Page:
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Green Liberal Democrats - Party Leadership Election Environmental Q&A 4) TTIP and ISDS

June 20, 2015 6:30 PM
By Tim Farron and Norman Lamb

The Green Liberal Democrats have sent the two leadership candidates a series of questions, to inform party members, through their responses, about their green credentials.

In the run up to our annual conference in Manchester on June 27th, we will be publishing their answers, one question at a time.

Q4. How will you influence the EU to ensure that the negotiations on the Transatlantic Trade and Investment Partnership (TTIP) are transparent? How will you address the implications of the Investor State Dispute Settlement (ISDS), in so far as it restricts the EU and its member states from making environmental regulations and legislation?

Tim FarronTim Farron

Norman Lamb Norman Lamb

Trade negotiations are conducted at the EU level, so it's the European Parliament, not the House of Commons, that has the major role to play. I've already been in touch with Catherine Bearder MEP over this, and we are determined to ensure that the negotiations are as transparent as possible and that the outcome supports rather than undermines high levels of environmental and consumer protection.

I have come to the view that an ISDS agreement is not needed between two parties with mature legal systems. I really can't see the case for ISDS in any international trade agreement between countries where the rule of law basically applies - it was really designed to protect foreign investments in countries with weak forms of governance where the government might decide to expropriate investments at any point. EU member states and the US have decent systems of law which provide sufficient protection; I don't believe we should be setting up special courts to treat investors differently from anyone else.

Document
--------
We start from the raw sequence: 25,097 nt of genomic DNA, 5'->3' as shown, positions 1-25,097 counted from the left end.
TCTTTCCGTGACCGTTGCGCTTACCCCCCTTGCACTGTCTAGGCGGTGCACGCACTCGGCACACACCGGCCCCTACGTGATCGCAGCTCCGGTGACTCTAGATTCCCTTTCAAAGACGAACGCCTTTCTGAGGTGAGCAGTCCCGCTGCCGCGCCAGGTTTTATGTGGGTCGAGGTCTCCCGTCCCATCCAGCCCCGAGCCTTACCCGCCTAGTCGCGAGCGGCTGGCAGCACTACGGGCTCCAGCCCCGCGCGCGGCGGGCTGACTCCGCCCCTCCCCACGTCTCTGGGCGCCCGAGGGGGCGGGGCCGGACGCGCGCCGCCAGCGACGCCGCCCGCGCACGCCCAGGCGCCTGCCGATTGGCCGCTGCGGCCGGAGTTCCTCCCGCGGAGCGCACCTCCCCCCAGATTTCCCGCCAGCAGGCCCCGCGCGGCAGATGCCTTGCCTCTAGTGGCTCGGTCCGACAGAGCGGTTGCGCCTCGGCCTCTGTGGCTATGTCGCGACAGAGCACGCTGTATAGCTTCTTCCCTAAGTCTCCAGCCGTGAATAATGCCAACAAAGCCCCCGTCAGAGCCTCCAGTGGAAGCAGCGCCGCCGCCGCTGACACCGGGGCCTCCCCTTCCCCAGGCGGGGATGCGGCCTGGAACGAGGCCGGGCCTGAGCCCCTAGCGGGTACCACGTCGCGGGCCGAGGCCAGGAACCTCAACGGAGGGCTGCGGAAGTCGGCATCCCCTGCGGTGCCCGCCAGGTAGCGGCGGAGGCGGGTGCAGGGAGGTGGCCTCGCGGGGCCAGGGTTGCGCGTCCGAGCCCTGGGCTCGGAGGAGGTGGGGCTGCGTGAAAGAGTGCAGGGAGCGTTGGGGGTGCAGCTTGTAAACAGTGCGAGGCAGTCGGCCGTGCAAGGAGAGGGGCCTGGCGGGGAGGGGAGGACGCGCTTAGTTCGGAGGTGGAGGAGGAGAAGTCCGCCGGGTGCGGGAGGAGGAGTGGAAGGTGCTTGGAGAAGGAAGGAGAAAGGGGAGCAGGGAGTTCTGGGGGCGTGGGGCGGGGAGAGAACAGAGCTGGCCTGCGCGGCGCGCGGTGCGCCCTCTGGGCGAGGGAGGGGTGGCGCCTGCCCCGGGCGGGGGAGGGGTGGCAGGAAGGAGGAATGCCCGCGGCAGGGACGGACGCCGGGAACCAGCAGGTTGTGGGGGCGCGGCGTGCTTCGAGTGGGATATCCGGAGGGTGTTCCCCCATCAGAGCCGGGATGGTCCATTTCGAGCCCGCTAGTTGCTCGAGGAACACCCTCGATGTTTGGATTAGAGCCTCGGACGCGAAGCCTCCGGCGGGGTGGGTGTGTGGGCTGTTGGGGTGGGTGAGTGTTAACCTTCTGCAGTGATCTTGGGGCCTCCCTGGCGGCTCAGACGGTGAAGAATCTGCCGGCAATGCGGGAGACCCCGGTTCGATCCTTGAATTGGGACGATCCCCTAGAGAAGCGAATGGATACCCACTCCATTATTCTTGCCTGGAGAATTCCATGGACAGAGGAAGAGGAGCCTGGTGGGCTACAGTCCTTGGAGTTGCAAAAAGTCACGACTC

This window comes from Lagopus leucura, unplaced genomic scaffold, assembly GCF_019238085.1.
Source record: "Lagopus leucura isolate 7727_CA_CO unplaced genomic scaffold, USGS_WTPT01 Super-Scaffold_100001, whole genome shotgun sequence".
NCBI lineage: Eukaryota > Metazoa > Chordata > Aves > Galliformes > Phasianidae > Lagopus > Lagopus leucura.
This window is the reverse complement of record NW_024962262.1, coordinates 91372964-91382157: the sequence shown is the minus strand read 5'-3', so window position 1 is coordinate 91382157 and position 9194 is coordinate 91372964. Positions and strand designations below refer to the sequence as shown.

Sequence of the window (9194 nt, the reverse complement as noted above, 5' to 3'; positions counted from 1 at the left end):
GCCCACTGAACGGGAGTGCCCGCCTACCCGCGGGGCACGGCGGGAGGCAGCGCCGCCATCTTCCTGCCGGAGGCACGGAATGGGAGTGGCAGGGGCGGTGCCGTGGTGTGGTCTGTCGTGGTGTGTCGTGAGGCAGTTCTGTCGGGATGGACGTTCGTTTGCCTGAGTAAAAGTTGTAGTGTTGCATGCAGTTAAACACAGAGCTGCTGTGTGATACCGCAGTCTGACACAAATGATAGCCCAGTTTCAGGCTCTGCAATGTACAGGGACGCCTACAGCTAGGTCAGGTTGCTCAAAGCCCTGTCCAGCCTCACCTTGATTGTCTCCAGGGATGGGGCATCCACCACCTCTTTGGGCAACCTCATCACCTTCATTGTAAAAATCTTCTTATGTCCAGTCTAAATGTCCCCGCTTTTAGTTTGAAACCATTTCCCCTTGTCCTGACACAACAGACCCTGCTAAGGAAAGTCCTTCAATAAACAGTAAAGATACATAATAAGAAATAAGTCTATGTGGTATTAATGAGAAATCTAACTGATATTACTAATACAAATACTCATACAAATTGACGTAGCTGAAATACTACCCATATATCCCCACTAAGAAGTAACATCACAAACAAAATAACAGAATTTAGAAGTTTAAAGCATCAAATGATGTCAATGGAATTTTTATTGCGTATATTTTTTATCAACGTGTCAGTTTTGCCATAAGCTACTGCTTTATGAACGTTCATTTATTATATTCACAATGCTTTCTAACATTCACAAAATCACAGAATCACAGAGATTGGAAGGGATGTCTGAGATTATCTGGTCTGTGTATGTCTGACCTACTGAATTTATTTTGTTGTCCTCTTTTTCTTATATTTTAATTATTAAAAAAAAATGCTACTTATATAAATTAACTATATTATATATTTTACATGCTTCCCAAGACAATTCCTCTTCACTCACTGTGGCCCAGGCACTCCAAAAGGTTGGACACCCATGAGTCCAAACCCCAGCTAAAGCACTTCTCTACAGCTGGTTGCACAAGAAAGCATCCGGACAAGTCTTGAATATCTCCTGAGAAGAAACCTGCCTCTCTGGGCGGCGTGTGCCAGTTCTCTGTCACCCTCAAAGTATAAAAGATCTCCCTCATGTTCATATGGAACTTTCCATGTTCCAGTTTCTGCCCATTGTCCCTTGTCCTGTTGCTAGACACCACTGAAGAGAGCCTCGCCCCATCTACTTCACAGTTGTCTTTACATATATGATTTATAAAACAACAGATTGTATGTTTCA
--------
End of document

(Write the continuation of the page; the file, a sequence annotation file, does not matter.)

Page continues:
The TTIP embodies so much of what is good, and also so much of what is bad, about the EU. On the one hand, we should celebrate the fact that countries on both sides of the Atlantic are coming together to agree transparent and fair standards for free international trade. But it is also immensely frustrating that so much of the early stages in deciding Europe's priorities for the deal were carried out in secret. I simply don't accept the argument that agreeing these priorities in public would somehow have undermined our negotiating position. It is much more important that our position should have the democratic legitimacy of meaningful public participation. On ISDSs, one of our fundamental beliefs as liberals must be the principle that no one - not even the government - is above the law. Where government acts arbitrarily or unfairly against an individual, that individual must be able to defend themselves. And the same principle must apply for organisations and businesses - large or small - that are treated unfairly by governments. But ISDSs in the form that currently exists are clearly flawed - the current process of secret tribunals leaves too much power in the hands of multinational corporations. Lib Dem MEP Catherine Bearder, and Liberal MEPs across Europe, are campaigning to replace ISDS secret tribunals with a transparent and accountable public investment court with independently-appointed judges. We must make the case in Britain for other parties in Europe to support these reforms to ensure we have a system that is democratic and fair.